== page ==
Lighting’s role in healthy building design

 

June, 2017

There is growing scientific evidence that environmental factors such as light and sound effect our well-being. While we all know instinctively that sunshine makes us happier and certain noises relax or annoy us, research also suggests that environmental factors can help regulate our body clocks, empower performance and influence mood.

 

Scientists consider vision to be the most important sense, with some suggesting that 80% of the information we receive comes from our sight. As a result, activities such as working at a desk or in front of a screen for long periods of time, require energy and can result in eye strain and mental fatigue. 

 

Today, we spend around 80 - 90% of our time indoors.  As such, the lighting in our home and workplace environments can have a significant biological and emotional impact; it is therefore critical that these environments create the optimal lighting conditions for visual comfort. Over the last 15 years, scientific evidence making the connection between light and human well-being has intensified. One of the most exciting areas of development has concerned the effect of light on our circadian (daily) cycles.

 

By maintaining our circadian rhythm, or body clock, light helps regulate important processes in our bodies. Studies have shown that the body's hormone levels rise and fall in a daily cyclic pattern, maintained and synchronized by our daily exposure to the light-darkness cycle. Light therefore helps to regulate our biological clock and thus influences many aspects of our well-being.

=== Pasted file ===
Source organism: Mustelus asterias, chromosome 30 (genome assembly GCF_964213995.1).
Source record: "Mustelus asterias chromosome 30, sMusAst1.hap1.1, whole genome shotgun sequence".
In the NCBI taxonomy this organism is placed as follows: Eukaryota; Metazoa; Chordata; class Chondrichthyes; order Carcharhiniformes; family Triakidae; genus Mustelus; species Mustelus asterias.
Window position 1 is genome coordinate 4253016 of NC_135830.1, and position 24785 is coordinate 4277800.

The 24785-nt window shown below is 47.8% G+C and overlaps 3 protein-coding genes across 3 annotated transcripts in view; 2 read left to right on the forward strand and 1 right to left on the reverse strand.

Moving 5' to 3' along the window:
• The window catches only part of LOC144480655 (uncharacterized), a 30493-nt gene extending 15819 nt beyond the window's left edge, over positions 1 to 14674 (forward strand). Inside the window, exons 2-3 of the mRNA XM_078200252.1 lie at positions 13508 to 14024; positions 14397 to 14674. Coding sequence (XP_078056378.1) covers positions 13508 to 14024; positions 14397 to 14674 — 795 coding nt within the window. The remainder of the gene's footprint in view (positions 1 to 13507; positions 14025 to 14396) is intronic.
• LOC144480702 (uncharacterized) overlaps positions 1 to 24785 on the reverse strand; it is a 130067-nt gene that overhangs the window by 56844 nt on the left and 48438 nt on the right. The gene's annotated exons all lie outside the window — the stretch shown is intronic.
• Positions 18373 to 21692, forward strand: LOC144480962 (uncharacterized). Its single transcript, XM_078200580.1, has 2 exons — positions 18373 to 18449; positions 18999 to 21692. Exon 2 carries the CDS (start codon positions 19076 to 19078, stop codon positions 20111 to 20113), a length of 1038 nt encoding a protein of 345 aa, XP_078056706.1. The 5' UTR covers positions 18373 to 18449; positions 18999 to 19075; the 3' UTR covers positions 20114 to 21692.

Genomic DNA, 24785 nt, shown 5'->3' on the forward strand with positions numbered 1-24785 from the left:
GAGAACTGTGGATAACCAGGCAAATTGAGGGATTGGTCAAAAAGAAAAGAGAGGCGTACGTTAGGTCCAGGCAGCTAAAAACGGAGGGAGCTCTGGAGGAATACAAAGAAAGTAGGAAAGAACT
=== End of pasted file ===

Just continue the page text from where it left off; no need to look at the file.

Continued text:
Several studies have shown, for example, that exposure to higher illuminance levels will result in feelings of increased alertness and better performance and that the right lighting can enhance concentration and mood (e.g. Sleegers 2012, Goven 2011, Barkmann 2010). While a recent report indicated that office workers with enough light nutrition had better sleep and less depression (Figueiro, 2017).

Light also influences how we perceive spaces. The same space could either look gloomy and depressing, or bright and energising depending on the lighting. The perceived message may affect mood, motivation, concentration and behaviour.

Furthermore, with studies, such as one conducted by McLean & Company, highlighting that disengaged employees cost organisations an average of $3,400 a year for every $10,000 in annual salary (Haydon, 2013), ignoring opportunities to improve the workplace environment could prove costly to an organisation.   

Given the beneficial effects of daylight, surely we should expect artificial lighting schemes that reflect its natural rhythm and provide the light nutrition required to support health and well-being. In the workplace, this then means taking human-centric design beyond ergonomic furniture, and comfortable room temperatures to reflect the importance that lighting plays in the work environment. Just as adjustable height have become commonplace, so too should lighting that adapts to an individual’s needs and preferences. Such lighting can affect our well-being, improve levels of concentration and increase productivity, in turn impacting sick leave, job satisfaction and company loyalty.


With recent studies, like the Steelcase Global Report illustrating a high correlation between workplace satisfaction and employee engagement, it’s clear that improvements in this area could play an important role in an organisation’s engagement strategy.  

 

Discover more here: https://www.multicomfort.co.uk/lighting-s-role-in-healthy-building-design/

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